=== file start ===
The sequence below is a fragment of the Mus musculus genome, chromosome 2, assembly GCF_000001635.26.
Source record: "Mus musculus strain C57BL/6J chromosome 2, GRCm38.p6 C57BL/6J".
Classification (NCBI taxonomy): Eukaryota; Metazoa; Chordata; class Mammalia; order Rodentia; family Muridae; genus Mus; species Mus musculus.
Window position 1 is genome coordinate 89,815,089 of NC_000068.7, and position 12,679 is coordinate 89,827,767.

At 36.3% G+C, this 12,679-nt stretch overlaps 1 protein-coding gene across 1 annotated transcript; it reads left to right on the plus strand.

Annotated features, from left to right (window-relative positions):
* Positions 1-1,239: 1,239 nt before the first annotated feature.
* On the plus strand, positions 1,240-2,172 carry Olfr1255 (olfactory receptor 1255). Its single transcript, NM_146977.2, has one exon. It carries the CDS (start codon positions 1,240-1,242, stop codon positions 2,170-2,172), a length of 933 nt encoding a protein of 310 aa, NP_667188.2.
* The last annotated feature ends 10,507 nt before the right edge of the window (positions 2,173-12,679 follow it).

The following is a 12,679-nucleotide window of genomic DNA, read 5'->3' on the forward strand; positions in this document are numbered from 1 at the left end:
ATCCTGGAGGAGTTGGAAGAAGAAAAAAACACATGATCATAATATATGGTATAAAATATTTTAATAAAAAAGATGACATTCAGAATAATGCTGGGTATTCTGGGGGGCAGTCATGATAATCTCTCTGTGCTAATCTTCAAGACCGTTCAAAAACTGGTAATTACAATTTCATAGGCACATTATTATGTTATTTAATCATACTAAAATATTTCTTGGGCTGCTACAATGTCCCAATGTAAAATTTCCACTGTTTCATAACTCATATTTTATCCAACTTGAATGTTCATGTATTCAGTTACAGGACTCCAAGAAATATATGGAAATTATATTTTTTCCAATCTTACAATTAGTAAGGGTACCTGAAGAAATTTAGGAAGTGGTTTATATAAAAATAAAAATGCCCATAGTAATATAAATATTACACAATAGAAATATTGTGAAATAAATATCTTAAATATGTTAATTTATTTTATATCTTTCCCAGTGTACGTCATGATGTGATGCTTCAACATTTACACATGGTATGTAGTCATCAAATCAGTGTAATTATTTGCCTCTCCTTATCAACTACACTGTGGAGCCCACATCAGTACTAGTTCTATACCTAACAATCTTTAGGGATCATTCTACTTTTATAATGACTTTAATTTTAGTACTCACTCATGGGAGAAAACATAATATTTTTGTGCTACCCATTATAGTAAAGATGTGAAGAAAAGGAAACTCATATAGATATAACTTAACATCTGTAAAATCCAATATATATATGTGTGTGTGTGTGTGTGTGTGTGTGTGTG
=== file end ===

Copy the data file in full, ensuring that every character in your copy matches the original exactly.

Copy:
The sequence below is a fragment of the Mus musculus genome, chromosome 2, assembly GCF_000001635.26.
Source record: "Mus musculus strain C57BL/6J chromosome 2, GRCm38.p6 C57BL/6J".
Classification (NCBI taxonomy): Eukaryota; Metazoa; Chordata; class Mammalia; order Rodentia; family Muridae; genus Mus; species Mus musculus.
Window position 1 is genome coordinate 89,815,089 of NC_000068.7, and position 12,679 is coordinate 89,827,767.

At 36.3% G+C, this 12,679-nt stretch overlaps 1 protein-coding gene across 1 annotated transcript; it reads left to right on the plus strand.

Annotated features, from left to right (window-relative positions):
* Positions 1-1,239: 1,239 nt before the first annotated feature.
* On the plus strand, positions 1,240-2,172 carry Olfr1255 (olfactory receptor 1255). Its single transcript, NM_146977.2, has one exon. It carries the CDS (start codon positions 1,240-1,242, stop codon positions 2,170-2,172), a length of 933 nt encoding a protein of 310 aa, NP_667188.2.
* The last annotated feature ends 10,507 nt before the right edge of the window (positions 2,173-12,679 follow it).

The following is a 12,679-nucleotide window of genomic DNA, read 5'->3' on the forward strand; positions in this document are numbered from 1 at the left end:
ATCCTGGAGGAGTTGGAAGAAGAAAAAAACACATGATCATAATATATGGTATAAAATATTTTAATAAAAAAGATGACATTCAGAATAATGCTGGGTATTCTGGGGGGCAGTCATGATAATCTCTCTGTGCTAATCTTCAAGACCGTTCAAAAACTGGTAATTACAATTTCATAGGCACATTATTATGTTATTTAATCATACTAAAATATTTCTTGGGCTGCTACAATGTCCCAATGTAAAATTTCCACTGTTTCATAACTCATATTTTATCCAACTTGAATGTTCATGTATTCAGTTACAGGACTCCAAGAAATATATGGAAATTATATTTTTTCCAATCTTACAATTAGTAAGGGTACCTGAAGAAATTTAGGAAGTGGTTTATATAAAAATAAAAATGCCCATAGTAATATAAATATTACACAATAGAAATATTGTGAAATAAATATCTTAAATATGTTAATTTATTTTATATCTTTCCCAGTGTACGTCATGATGTGATGCTTCAACATTTACACATGGTATGTAGTCATCAAATCAGTGTAATTATTTGCCTCTCCTTATCAACTACACTGTGGAGCCCACATCAGTACTAGTTCTATACCTAACAATCTTTAGGGATCATTCTACTTTTATAATGACTTTAATTTTAGTACTCACTCATGGGAGAAAACATAATATTTTTGTGCTACCCATTATAGTAAAGATGTGAAGAAAAGGAAACTCATATAGATATAACTTAACATCTGTAAAATCCAATATATATATGTGTGTGTGTGTGTGTGTGTGTGTGTGTG